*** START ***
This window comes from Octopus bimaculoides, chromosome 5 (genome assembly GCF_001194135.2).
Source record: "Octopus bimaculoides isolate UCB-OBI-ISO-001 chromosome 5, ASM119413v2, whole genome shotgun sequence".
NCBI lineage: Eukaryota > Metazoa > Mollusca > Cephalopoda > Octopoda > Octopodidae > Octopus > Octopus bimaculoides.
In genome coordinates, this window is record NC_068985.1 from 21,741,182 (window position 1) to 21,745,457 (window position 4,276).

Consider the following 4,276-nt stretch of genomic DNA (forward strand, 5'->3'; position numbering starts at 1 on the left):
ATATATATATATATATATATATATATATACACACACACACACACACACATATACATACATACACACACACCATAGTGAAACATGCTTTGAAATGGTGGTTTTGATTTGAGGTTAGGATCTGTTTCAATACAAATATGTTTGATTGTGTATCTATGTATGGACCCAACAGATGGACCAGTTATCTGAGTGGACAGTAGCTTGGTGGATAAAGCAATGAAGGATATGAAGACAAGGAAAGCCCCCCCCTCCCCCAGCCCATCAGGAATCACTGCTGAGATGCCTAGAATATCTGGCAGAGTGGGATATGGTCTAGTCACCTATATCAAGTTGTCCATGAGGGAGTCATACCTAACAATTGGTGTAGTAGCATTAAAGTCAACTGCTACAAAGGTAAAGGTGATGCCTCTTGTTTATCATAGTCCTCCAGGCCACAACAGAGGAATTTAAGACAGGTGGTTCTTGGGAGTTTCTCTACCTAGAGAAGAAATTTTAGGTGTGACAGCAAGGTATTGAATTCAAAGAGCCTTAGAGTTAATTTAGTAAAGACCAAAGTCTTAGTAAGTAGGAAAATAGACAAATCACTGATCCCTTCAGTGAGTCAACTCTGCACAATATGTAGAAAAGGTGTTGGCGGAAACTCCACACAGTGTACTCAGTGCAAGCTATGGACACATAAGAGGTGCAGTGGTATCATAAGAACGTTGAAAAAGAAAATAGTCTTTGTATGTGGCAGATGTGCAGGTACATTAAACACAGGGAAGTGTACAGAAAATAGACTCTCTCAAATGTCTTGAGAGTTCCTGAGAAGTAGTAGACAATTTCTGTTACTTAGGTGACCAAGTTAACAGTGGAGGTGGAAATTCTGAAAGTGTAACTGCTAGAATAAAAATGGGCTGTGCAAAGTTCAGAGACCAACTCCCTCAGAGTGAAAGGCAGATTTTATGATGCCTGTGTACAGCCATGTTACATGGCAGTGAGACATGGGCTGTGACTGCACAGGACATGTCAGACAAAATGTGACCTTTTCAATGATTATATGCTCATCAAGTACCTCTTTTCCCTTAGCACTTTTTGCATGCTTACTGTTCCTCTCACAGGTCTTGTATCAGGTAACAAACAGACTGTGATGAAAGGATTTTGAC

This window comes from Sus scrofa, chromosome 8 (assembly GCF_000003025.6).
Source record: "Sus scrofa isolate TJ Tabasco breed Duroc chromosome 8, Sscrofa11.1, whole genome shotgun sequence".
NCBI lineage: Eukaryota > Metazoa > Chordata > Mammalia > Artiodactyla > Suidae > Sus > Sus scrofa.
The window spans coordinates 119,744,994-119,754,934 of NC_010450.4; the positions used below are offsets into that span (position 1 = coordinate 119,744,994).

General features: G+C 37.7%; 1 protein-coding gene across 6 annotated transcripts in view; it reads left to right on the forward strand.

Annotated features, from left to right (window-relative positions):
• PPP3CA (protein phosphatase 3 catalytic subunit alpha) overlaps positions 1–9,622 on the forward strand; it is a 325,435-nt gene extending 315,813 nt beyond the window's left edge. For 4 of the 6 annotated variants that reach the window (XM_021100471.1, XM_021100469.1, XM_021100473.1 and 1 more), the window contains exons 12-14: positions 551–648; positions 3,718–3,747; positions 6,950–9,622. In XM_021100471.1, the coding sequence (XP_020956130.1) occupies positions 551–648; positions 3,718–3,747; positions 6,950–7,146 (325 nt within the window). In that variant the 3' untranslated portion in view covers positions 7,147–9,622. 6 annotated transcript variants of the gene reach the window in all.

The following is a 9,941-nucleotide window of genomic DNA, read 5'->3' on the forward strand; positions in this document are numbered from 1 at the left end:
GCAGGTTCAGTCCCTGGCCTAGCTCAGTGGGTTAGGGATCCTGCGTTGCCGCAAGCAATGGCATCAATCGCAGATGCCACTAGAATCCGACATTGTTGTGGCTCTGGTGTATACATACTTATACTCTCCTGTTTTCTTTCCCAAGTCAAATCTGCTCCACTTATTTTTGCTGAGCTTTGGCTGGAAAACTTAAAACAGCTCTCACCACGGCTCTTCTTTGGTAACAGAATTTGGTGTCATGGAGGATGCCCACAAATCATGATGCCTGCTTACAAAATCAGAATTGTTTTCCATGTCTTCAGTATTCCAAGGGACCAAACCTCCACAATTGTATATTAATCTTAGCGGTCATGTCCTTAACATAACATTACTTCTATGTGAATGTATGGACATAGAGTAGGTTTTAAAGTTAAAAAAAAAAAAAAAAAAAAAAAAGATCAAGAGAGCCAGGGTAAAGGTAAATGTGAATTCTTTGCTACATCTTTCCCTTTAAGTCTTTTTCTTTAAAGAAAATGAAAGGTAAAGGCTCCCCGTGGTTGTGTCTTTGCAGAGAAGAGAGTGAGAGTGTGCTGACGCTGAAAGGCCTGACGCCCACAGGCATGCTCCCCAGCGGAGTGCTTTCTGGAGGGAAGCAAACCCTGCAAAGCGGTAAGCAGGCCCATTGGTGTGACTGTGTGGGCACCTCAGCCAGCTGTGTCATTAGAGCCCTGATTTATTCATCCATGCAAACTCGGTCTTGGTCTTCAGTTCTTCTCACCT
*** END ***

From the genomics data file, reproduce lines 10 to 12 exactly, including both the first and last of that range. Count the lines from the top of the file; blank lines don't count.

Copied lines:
The window spans coordinates 119,744,994-119,754,934 of NC_010450.4; the positions used below are offsets into that span (position 1 = coordinate 119,744,994).

General features: G+C 37.7%; 1 protein-coding gene across 6 annotated transcripts in view; it reads left to right on the forward strand.

Annotated features, from left to right (window-relative positions):